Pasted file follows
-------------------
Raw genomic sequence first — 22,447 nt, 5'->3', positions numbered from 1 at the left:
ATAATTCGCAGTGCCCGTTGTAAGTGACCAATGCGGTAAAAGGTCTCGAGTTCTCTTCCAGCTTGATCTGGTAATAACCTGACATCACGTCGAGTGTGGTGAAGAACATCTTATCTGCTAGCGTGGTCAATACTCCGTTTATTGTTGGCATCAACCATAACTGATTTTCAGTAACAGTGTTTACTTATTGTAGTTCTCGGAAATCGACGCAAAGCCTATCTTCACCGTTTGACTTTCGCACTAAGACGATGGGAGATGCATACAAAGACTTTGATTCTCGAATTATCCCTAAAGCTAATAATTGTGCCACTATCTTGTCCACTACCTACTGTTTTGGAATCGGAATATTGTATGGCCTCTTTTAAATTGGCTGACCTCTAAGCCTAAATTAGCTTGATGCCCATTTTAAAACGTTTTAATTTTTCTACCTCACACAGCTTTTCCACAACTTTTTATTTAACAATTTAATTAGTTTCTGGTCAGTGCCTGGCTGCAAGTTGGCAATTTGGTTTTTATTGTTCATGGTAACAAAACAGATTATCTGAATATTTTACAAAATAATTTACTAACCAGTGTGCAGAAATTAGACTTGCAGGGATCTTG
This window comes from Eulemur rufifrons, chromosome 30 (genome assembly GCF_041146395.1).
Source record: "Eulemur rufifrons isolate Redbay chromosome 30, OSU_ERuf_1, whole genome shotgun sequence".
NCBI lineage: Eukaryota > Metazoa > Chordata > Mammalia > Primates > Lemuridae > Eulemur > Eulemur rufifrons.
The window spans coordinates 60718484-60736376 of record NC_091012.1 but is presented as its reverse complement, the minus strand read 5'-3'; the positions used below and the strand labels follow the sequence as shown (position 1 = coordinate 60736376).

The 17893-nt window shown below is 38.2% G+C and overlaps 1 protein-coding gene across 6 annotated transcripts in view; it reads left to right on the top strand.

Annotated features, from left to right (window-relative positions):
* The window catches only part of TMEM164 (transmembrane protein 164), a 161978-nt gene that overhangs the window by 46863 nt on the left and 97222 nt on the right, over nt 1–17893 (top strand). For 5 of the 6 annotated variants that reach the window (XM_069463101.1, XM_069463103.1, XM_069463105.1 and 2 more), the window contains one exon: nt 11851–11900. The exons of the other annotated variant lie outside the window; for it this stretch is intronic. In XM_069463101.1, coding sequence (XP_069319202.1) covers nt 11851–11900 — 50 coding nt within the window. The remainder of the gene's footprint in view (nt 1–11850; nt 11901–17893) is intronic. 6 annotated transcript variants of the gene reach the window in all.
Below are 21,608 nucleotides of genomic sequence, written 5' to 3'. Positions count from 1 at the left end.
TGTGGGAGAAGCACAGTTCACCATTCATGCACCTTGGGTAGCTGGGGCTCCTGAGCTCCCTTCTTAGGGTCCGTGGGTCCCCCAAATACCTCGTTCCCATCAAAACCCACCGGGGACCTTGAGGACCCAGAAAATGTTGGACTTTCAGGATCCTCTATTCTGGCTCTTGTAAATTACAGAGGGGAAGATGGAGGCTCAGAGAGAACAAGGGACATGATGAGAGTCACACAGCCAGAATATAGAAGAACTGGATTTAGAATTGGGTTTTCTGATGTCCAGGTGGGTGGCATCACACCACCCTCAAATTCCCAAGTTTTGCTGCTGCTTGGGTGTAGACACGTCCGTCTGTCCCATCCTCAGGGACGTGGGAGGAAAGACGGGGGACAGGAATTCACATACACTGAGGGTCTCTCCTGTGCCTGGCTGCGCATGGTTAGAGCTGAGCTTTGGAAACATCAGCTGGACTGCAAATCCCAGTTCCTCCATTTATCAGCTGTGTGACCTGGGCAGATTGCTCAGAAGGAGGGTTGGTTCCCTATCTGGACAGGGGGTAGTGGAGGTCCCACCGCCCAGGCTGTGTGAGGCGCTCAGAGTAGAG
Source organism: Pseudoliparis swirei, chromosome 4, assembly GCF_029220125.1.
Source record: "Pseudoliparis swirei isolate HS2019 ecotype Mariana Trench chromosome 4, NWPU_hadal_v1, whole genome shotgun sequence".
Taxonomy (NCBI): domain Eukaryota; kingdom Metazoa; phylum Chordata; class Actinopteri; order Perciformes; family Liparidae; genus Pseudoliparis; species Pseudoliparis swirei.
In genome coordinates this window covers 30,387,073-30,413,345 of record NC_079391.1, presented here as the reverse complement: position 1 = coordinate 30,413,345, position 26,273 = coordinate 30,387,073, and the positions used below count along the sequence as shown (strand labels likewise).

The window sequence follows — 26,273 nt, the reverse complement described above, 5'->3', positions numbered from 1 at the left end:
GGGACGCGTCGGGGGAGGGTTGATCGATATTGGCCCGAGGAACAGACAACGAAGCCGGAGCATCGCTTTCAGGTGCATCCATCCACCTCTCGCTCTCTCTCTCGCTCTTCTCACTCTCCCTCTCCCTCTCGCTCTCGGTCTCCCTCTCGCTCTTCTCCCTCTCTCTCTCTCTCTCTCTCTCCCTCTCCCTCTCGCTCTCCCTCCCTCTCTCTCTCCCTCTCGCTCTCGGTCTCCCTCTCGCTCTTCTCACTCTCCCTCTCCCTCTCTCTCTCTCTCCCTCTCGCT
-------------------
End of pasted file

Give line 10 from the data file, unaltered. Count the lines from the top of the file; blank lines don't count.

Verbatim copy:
Below are 21,608 nucleotides of genomic sequence, written 5' to 3'. Positions count from 1 at the left end.